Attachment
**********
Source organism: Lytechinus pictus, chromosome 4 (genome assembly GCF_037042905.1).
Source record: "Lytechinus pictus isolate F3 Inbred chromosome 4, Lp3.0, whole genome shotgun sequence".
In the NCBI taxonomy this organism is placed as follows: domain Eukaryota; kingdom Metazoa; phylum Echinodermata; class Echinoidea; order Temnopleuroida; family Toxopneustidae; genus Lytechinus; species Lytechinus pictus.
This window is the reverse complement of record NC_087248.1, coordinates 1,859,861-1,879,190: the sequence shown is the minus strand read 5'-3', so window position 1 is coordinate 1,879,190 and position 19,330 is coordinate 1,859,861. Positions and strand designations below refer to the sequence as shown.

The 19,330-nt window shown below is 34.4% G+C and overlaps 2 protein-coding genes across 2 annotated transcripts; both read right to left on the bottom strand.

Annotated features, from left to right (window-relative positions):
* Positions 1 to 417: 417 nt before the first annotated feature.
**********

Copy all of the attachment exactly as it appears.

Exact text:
Source organism: Lytechinus pictus, chromosome 4 (genome assembly GCF_037042905.1).
Source record: "Lytechinus pictus isolate F3 Inbred chromosome 4, Lp3.0, whole genome shotgun sequence".
In the NCBI taxonomy this organism is placed as follows: domain Eukaryota; kingdom Metazoa; phylum Echinodermata; class Echinoidea; order Temnopleuroida; family Toxopneustidae; genus Lytechinus; species Lytechinus pictus.
This window is the reverse complement of record NC_087248.1, coordinates 1,859,861-1,879,190: the sequence shown is the minus strand read 5'-3', so window position 1 is coordinate 1,879,190 and position 19,330 is coordinate 1,859,861. Positions and strand designations below refer to the sequence as shown.

The 19,330-nt window shown below is 34.4% G+C and overlaps 2 protein-coding genes across 2 annotated transcripts; both read right to left on the bottom strand.

Annotated features, from left to right (window-relative positions):
* Positions 1 to 417: 417 nt before the first annotated feature.